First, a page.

Predictors of recidivism in a predominantly Hispanic sample of first-time juvenile offenders
Prior studies have identified risk factors that predict recidivism among serious and chronic juvenile offenders. The current study was conducted to identify risk factors in a related but much larger group—first time juvenile offenders. The aim was to develop a risk assessment tool that could identify (a) high-risk juveniles when they are first referred to the juvenile justice system, so that they can be targeted for intervention, and (b) low-risk juveniles who probably do not need intervention. Participants in the study were 321 first-time juvenile offenders at the El Paso Juvenile Probation Department (EPJPD). Eighty-nine percent of the juveniles were Hispanic. Data on potential risk factors and criminal recidivism were collected from juveniles' case files, a computer database maintained by EPJPD, Child Protective Services records, and data from the National Crime Information Center. Twenty-one predictors were identified that significantly correlated with recidivism in the entire sample of 321 juveniles or in a subsample. These predictors were used to create an experimental instrument, the El Paso Risk Assessment for Juveniles at Intake (El Paso RAJI). Juveniles' total scores on the RAJI correlated r = .410, p < .001, with any recidivism within one year following intake (Area Under the Curve = .793). Based on RAJI scores, the juveniles were assigned to six Risk Levels. Juveniles in the highest risk level had a recidivism rate of 37.9% whereas those in the lowest risk level had a recidivism rate of 0%. The El Paso RAJI is likely to prove useful for identifying juveniles at intake who have the highest and lowest risks of recidivism, although future research is necessary to cross-validate the present findings. ^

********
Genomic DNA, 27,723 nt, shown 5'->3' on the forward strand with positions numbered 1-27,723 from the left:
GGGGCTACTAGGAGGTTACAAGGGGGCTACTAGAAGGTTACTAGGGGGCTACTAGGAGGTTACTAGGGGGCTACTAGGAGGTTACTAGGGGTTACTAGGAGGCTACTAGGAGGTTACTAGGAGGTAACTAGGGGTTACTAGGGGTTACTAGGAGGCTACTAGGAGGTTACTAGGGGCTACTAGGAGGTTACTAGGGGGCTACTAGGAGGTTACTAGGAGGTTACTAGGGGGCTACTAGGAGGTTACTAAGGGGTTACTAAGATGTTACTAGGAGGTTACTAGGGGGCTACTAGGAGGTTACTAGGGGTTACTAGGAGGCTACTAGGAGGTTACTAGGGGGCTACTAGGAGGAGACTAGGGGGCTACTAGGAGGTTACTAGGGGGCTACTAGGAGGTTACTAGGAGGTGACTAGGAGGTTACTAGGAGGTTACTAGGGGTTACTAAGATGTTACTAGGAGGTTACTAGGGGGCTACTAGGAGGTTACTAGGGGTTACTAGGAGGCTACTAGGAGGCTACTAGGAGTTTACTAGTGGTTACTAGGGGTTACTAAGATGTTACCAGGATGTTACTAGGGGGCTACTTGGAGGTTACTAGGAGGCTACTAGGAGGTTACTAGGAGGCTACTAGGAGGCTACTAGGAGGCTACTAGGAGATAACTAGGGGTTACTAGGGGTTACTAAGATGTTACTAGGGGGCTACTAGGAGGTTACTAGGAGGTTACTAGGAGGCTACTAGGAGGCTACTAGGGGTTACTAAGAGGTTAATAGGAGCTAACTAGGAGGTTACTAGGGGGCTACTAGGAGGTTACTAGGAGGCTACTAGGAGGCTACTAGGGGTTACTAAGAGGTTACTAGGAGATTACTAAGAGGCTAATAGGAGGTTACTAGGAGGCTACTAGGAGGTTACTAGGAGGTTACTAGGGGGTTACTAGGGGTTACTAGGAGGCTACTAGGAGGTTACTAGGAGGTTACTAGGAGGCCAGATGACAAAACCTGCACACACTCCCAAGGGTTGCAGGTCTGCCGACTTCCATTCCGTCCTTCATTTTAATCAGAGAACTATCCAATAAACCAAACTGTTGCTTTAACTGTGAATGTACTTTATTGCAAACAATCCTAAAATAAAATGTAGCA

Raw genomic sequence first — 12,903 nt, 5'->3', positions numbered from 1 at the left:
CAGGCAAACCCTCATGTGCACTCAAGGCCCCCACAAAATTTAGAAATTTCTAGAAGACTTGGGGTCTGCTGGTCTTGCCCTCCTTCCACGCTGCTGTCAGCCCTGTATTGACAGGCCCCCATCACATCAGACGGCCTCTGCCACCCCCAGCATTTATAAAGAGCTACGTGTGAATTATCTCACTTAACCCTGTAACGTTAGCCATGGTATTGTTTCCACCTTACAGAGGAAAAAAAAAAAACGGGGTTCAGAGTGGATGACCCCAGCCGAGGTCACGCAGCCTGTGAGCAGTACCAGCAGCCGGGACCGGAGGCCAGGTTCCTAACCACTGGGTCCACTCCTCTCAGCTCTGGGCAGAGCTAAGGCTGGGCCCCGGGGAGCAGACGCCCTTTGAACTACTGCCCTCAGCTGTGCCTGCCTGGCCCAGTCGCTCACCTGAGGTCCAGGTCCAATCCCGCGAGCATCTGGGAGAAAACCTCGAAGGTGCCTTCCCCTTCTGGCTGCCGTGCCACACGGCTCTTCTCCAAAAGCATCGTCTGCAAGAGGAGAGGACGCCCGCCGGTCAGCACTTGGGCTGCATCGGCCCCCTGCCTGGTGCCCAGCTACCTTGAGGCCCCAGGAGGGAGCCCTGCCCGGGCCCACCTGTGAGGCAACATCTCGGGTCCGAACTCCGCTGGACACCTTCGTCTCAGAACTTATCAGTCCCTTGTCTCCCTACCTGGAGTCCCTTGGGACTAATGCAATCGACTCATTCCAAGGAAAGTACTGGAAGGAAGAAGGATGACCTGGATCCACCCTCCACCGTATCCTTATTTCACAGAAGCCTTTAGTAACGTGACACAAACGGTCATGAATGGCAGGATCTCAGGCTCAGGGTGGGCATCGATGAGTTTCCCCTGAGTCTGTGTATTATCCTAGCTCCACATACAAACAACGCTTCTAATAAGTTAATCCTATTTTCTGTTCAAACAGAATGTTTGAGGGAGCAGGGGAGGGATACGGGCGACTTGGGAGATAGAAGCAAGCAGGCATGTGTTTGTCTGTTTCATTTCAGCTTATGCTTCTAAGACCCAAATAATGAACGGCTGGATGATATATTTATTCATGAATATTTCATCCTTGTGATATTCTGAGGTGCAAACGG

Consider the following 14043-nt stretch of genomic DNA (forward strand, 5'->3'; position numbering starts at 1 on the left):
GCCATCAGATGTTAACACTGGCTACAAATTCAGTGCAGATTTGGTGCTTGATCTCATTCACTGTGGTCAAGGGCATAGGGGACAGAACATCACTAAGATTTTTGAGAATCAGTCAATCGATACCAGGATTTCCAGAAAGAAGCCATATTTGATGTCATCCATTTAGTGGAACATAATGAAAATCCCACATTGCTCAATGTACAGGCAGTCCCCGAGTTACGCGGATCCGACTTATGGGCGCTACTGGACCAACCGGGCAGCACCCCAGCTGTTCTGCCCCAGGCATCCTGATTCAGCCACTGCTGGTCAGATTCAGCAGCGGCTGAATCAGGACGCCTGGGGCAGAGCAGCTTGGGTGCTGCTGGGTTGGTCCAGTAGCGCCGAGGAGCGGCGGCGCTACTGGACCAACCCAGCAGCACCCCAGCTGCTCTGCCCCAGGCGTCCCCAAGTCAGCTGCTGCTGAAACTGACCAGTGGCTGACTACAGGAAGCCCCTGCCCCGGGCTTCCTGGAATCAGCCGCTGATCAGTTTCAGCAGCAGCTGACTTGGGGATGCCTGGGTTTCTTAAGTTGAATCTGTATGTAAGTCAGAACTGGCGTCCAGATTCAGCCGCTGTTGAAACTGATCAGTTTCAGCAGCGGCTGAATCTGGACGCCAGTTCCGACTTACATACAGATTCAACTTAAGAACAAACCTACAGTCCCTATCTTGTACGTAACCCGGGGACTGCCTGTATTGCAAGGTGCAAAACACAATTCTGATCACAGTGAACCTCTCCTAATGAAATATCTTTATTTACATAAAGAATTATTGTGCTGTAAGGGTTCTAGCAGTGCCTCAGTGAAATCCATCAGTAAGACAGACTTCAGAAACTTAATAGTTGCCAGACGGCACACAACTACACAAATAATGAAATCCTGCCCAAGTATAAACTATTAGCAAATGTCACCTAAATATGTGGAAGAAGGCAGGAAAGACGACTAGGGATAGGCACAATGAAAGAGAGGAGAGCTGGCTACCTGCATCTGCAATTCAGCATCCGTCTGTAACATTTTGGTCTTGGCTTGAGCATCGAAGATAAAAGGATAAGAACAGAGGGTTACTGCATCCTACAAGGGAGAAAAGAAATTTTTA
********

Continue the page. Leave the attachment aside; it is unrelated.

Psychology, Behavioral|Sociology, Criminology and Penology|Hispanic American Studies
Valenzuela, Yvette, "Predictors of recidivism in a predominantly Hispanic sample of first-time juvenile offenders" (2011). ETD Collection for University of Texas, El Paso. AAI1494495.